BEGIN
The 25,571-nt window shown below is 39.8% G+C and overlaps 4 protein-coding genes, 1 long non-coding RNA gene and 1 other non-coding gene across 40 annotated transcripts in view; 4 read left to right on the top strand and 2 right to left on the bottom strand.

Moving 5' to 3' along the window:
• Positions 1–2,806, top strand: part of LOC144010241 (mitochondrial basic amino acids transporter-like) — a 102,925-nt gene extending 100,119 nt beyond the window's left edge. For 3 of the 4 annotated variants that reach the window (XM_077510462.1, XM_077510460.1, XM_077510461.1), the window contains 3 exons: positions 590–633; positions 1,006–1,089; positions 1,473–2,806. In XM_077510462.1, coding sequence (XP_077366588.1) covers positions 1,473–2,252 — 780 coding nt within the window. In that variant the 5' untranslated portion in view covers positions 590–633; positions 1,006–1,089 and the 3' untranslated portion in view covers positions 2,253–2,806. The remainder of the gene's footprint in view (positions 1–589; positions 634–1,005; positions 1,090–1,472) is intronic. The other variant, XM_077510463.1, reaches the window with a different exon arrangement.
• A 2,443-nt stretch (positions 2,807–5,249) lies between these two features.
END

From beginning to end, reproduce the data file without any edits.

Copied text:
The 25,571-nt window shown below is 39.8% G+C and overlaps 4 protein-coding genes, 1 long non-coding RNA gene and 1 other non-coding gene across 40 annotated transcripts in view; 4 read left to right on the top strand and 2 right to left on the bottom strand.

Moving 5' to 3' along the window:
• Positions 1–2,806, top strand: part of LOC144010241 (mitochondrial basic amino acids transporter-like) — a 102,925-nt gene extending 100,119 nt beyond the window's left edge. For 3 of the 4 annotated variants that reach the window (XM_077510462.1, XM_077510460.1, XM_077510461.1), the window contains 3 exons: positions 590–633; positions 1,006–1,089; positions 1,473–2,806. In XM_077510462.1, coding sequence (XP_077366588.1) covers positions 1,473–2,252 — 780 coding nt within the window. In that variant the 5' untranslated portion in view covers positions 590–633; positions 1,006–1,089 and the 3' untranslated portion in view covers positions 2,253–2,806. The remainder of the gene's footprint in view (positions 1–589; positions 634–1,005; positions 1,090–1,472) is intronic. The other variant, XM_077510463.1, reaches the window with a different exon arrangement.
• A 2,443-nt stretch (positions 2,807–5,249) lies between these two features.